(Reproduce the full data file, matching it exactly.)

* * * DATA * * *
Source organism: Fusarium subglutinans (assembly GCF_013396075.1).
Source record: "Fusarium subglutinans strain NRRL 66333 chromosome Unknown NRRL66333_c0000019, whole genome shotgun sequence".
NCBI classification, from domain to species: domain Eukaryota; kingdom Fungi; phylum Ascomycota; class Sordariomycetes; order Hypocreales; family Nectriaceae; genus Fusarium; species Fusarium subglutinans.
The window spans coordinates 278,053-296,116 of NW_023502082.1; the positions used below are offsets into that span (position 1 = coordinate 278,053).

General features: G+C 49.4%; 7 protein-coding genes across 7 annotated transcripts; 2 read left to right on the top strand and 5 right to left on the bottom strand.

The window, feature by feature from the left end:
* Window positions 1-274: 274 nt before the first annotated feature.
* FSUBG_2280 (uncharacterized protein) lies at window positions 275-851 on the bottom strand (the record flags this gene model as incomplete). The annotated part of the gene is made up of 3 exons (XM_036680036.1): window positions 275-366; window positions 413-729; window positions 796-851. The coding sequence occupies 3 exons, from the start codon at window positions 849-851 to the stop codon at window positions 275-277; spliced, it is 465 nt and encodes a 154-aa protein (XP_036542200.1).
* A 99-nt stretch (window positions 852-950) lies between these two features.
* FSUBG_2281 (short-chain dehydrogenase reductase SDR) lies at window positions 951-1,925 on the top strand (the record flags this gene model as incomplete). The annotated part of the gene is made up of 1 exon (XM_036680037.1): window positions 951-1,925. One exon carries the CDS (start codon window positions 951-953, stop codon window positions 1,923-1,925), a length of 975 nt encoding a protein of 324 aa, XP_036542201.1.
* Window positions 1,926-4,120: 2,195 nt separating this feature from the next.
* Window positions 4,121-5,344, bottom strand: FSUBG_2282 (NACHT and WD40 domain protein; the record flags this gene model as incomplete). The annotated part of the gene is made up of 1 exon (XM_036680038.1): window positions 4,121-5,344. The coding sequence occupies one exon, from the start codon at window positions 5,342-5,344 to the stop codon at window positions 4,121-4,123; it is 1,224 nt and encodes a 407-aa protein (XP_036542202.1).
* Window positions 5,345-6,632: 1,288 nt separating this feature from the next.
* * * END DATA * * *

Source organism: Fusarium subglutinans (assembly GCF_013396075.1).
Source record: "Fusarium subglutinans strain NRRL 66333 chromosome Unknown NRRL66333_c0000019, whole genome shotgun sequence".
NCBI classification, from domain to species: domain Eukaryota; kingdom Fungi; phylum Ascomycota; class Sordariomycetes; order Hypocreales; family Nectriaceae; genus Fusarium; species Fusarium subglutinans.
The window spans coordinates 278,053-296,116 of NW_023502082.1; the positions used below are offsets into that span (position 1 = coordinate 278,053).

General features: G+C 49.4%; 7 protein-coding genes across 7 annotated transcripts; 2 read left to right on the top strand and 5 right to left on the bottom strand.

The window, feature by feature from the left end:
* Window positions 1-274: 274 nt before the first annotated feature.
* FSUBG_2280 (uncharacterized protein) lies at window positions 275-851 on the bottom strand (the record flags this gene model as incomplete). The annotated part of the gene is made up of 3 exons (XM_036680036.1): window positions 275-366; window positions 413-729; window positions 796-851. The coding sequence occupies 3 exons, from the start codon at window positions 849-851 to the stop codon at window positions 275-277; spliced, it is 465 nt and encodes a 154-aa protein (XP_036542200.1).
* A 99-nt stretch (window positions 852-950) lies between these two features.
* FSUBG_2281 (short-chain dehydrogenase reductase SDR) lies at window positions 951-1,925 on the top strand (the record flags this gene model as incomplete). The annotated part of the gene is made up of 1 exon (XM_036680037.1): window positions 951-1,925. One exon carries the CDS (start codon window positions 951-953, stop codon window positions 1,923-1,925), a length of 975 nt encoding a protein of 324 aa, XP_036542201.1.
* Window positions 1,926-4,120: 2,195 nt separating this feature from the next.
* Window positions 4,121-5,344, bottom strand: FSUBG_2282 (NACHT and WD40 domain protein; the record flags this gene model as incomplete). The annotated part of the gene is made up of 1 exon (XM_036680038.1): window positions 4,121-5,344. The coding sequence occupies one exon, from the start codon at window positions 5,342-5,344 to the stop codon at window positions 4,121-4,123; it is 1,224 nt and encodes a 407-aa protein (XP_036542202.1).
* Window positions 5,345-6,632: 1,288 nt separating this feature from the next.